Vodka, Gin, Whiskey, Tequila, Rum and Bourbon; the bar essentials. If you’re balling on a budget, pick up what you can find. But, if you want to be more serious about the quality of your cocktails you might need to drop a few dollars. Investing in a premium liquor could actually improve your overall drinking, and post-drinking, experience. There are many iterations of each liquor type such as London Dry Gin vs American Gin, so the best way to discover exactly what to get is to ask for some suggestions from your local liquor store! Let them know what you’ve tried and they’ll help find you something you’ll like.


Tools of the Trade

When it comes to cocktail making tools, the list is quite extensive. There are many types of strainers, stirring instruments, mixing receptacles, shakers, and more. So, we narrowed it down to a few essentials, and mentioned a few bonus items as well.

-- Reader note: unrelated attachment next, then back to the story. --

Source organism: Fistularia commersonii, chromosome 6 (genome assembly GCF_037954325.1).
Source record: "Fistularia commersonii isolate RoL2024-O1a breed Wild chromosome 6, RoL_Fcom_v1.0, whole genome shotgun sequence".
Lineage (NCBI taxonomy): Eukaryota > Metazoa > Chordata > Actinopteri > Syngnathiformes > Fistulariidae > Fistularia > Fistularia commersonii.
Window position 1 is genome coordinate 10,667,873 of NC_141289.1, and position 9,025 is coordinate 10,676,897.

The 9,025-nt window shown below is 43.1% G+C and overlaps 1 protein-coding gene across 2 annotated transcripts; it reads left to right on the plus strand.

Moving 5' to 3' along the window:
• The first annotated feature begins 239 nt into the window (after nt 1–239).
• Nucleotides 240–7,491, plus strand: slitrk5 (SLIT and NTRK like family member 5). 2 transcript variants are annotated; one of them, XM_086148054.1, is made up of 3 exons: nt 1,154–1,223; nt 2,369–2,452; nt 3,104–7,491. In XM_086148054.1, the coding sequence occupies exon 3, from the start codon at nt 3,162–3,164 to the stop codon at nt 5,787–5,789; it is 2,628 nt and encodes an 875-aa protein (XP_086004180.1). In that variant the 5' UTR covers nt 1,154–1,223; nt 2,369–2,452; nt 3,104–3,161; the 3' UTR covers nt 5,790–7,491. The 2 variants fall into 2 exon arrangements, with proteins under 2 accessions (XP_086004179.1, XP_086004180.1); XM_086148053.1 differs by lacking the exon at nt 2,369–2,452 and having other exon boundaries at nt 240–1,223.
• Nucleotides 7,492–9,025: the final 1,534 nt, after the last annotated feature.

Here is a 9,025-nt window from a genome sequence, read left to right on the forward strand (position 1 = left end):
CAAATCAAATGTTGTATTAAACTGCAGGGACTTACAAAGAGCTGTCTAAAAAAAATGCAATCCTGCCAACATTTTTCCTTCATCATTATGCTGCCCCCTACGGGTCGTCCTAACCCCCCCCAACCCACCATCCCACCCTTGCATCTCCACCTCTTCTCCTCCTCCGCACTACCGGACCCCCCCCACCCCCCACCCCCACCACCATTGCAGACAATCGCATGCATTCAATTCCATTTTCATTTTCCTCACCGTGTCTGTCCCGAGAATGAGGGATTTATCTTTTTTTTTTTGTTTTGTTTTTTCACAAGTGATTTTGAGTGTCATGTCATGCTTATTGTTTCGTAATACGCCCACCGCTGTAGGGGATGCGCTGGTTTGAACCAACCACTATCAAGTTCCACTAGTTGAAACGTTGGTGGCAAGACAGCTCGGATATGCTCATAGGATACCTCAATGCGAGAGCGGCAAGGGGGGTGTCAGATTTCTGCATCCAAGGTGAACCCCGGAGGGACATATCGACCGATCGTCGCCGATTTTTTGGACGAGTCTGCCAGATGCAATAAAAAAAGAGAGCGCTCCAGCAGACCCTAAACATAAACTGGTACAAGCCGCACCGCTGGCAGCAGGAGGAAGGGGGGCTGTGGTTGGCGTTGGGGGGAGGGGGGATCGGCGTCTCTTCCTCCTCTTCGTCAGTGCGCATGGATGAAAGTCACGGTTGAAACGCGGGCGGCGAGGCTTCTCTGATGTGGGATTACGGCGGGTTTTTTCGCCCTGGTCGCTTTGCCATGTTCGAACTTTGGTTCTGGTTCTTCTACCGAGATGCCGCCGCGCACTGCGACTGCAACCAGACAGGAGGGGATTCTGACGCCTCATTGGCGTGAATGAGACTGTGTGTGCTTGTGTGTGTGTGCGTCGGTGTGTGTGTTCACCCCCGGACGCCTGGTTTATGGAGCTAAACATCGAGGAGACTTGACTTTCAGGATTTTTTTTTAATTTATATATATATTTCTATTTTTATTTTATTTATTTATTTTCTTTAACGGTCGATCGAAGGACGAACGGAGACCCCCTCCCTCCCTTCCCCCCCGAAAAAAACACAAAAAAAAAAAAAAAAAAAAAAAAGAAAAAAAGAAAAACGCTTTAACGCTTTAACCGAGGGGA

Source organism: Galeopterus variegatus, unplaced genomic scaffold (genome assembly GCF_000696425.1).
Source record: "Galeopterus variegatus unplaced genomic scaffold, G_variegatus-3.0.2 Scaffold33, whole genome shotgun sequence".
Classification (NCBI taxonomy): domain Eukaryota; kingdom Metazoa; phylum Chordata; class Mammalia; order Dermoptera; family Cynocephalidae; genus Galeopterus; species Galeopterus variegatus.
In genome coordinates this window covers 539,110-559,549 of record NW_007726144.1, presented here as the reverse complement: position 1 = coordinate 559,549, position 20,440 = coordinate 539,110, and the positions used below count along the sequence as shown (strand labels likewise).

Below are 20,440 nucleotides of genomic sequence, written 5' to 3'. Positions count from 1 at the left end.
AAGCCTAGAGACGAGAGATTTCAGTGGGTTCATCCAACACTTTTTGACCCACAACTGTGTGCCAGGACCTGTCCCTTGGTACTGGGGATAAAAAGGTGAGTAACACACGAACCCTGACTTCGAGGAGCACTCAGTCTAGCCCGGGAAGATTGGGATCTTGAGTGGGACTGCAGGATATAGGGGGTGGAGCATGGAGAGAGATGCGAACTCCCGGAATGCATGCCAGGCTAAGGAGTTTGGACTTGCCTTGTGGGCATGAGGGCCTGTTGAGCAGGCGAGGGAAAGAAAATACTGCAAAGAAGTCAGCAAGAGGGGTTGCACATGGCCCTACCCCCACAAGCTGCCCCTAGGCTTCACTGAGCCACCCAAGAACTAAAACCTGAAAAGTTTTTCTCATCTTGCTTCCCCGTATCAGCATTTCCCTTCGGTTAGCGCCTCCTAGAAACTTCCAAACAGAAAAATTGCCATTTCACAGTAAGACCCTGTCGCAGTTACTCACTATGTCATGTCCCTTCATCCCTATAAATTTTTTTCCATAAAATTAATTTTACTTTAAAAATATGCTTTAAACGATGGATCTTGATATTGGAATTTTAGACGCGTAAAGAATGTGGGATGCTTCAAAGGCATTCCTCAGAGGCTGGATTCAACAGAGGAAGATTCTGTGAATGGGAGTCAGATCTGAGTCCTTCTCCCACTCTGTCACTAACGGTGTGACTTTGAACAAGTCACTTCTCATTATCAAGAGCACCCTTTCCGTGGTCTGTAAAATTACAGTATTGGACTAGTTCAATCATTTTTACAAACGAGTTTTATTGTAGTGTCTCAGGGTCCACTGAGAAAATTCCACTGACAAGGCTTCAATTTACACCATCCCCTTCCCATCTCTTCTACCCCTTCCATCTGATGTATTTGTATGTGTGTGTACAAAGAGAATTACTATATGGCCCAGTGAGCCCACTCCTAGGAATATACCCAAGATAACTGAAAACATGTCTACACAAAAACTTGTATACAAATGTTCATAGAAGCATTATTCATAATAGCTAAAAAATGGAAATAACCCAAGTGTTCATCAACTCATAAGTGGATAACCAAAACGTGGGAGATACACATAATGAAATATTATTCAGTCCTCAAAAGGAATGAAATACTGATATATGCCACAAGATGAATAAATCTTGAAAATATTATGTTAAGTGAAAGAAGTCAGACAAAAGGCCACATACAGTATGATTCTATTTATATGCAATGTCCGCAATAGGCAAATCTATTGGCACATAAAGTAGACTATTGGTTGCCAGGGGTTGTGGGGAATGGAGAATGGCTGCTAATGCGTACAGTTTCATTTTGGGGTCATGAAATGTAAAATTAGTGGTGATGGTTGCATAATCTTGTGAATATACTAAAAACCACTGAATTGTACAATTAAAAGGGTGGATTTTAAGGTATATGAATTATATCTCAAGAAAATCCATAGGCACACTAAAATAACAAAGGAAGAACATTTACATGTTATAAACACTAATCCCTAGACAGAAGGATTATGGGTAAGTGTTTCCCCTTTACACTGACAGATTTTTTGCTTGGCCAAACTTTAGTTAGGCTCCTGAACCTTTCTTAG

A jigger is a small, double sided measuring cup used to portion out alcohol, syrups and juices when creating a cocktail. They are usually made out of metal and contain lines to allow measuring from 0.5 to 2.5 ounces. Jiggers are more versatile than a traditional shot glass due to the additional measurements it provides.


A cobbler shaker is comprised of a smaller lid with a strainer and a larger bottom. This is a good beginner shaker since it does have straining capabilities built in, however, it does tend to get stuck more often.


A Boston shaker is made up of either two metal cups or a metal base and a pint glass. The two fit together at a slight angle forming a seal, and can be popped open with a healthy smack. If you are using one of these you are going to need a hawthorn strainer.